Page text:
[In fact, Stevie had taken home the Best Album in the two years prior to this one, and did so also the following year, 1977, for his epic masterpiece Songs in the Key of Life.]

See Simon’s 1976 acceptance of Grammy for Album of the Year.

But as funny and also generous as was Simon, no recipient has ever taken it to this extreme. She did a little, then more, then even more.

Almost as amazing as her speech was the reaction she and Finneas had to the announcement that she’d won. It’s visible evidence of their remarkably close and constant connection: Ringo is the presenter, who opens the envelope. The camera shows Billie and Finneas at their table at the moment he says her name.

Watch [at 2:08] how they each have the same exact physical response at the same exact moment when her name is spoken. Both of their heads are thrown back, as if an animal leapt at them, and they both recover by holding their heads in their hands.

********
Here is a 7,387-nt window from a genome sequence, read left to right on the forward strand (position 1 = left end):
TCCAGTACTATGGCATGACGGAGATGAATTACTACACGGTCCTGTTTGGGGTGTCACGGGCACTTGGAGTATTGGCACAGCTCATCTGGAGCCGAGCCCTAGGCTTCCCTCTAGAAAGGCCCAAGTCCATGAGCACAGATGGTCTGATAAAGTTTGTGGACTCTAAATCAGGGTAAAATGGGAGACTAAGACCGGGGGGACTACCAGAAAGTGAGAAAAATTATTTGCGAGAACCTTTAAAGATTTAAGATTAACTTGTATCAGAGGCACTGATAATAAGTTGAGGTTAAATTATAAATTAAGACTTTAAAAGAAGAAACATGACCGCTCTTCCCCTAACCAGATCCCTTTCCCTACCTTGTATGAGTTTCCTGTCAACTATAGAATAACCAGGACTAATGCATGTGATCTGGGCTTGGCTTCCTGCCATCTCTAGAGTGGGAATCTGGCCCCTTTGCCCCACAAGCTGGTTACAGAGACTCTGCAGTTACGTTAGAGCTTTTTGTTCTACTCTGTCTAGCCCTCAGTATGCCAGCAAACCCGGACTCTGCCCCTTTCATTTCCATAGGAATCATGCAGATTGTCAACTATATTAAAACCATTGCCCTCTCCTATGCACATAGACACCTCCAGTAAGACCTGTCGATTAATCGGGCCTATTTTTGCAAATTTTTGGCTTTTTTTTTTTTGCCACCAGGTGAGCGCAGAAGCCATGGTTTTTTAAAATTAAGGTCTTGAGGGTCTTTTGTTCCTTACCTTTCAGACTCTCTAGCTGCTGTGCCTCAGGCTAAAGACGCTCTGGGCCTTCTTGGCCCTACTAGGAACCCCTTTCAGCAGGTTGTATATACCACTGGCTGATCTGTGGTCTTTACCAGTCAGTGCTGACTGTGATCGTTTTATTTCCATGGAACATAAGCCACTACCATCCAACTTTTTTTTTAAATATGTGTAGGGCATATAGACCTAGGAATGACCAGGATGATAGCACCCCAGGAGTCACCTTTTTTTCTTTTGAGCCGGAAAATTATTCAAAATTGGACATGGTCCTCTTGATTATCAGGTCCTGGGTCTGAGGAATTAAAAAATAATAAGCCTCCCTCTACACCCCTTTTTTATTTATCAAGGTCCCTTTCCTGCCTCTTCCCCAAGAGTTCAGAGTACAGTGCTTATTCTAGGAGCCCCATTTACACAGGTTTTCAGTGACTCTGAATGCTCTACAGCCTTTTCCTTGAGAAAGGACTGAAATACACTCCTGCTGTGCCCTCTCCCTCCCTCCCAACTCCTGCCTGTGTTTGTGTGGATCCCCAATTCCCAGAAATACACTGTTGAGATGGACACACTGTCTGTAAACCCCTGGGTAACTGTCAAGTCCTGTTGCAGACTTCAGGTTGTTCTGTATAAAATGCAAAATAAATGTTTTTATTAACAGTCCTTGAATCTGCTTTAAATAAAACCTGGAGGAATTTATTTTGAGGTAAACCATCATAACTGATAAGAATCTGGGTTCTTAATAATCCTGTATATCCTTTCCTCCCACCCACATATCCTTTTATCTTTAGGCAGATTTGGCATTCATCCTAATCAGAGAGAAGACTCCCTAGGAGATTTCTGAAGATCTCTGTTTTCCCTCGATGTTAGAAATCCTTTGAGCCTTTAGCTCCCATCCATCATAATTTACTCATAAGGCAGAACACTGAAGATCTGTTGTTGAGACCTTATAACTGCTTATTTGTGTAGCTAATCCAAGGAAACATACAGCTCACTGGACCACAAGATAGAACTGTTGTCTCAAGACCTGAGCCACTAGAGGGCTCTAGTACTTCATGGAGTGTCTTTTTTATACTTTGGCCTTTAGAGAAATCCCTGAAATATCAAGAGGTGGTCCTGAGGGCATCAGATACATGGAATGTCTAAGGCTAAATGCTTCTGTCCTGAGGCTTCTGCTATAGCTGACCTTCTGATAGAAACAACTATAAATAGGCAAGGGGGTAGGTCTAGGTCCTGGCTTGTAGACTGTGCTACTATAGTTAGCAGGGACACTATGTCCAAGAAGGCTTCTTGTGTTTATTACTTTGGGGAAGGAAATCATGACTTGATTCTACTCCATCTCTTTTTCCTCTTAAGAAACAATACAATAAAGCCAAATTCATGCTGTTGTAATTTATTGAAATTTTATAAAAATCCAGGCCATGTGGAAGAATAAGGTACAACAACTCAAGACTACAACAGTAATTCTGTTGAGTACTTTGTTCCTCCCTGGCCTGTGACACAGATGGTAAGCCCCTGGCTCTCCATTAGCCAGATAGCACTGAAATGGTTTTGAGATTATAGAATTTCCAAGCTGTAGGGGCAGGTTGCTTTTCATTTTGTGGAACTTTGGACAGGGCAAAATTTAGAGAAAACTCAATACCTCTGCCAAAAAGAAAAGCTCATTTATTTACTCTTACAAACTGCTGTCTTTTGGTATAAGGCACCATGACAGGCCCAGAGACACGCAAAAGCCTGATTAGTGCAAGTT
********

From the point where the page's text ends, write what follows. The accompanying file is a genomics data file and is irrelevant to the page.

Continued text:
Then their separate identities come into play. Finneas – who has always been her protector – instantly checks to make sure she is okay. Billie isn’t looking to him, though. Head in hands, she sinks deeper into herself, covering her face. She takes a moment, then she rips off her mask, and faces the world.

Synchronization this close would have been tough to do on purpose. But instinctually they both reacted as one. That speaks volumes.

Then the speech. Billie began by saying she was embarrassed to win, and then looked straight at Megan Thee Stallion and told her and the world that Megan should have won. That moment – and the lightning flash of shock in Megan’s eyes – was great. It would have been more than enough.

But Billie wasn’t finished yet. In this time allotted for self-celebration, when almost all winners are happy to bask in their own glory, she poured her heart out about the beauty and moment of Megan and her music.

BILLIE EILISH: This is really embarrassing for me. 

[Turns towards Megan Thee Stallion] Megan, girl, I was gonna write a speech about how you deserve this, but then I was like, ‘There’s no way they’re gonna choose me.’ I was like, ‘It’s hers.’ You deserve this.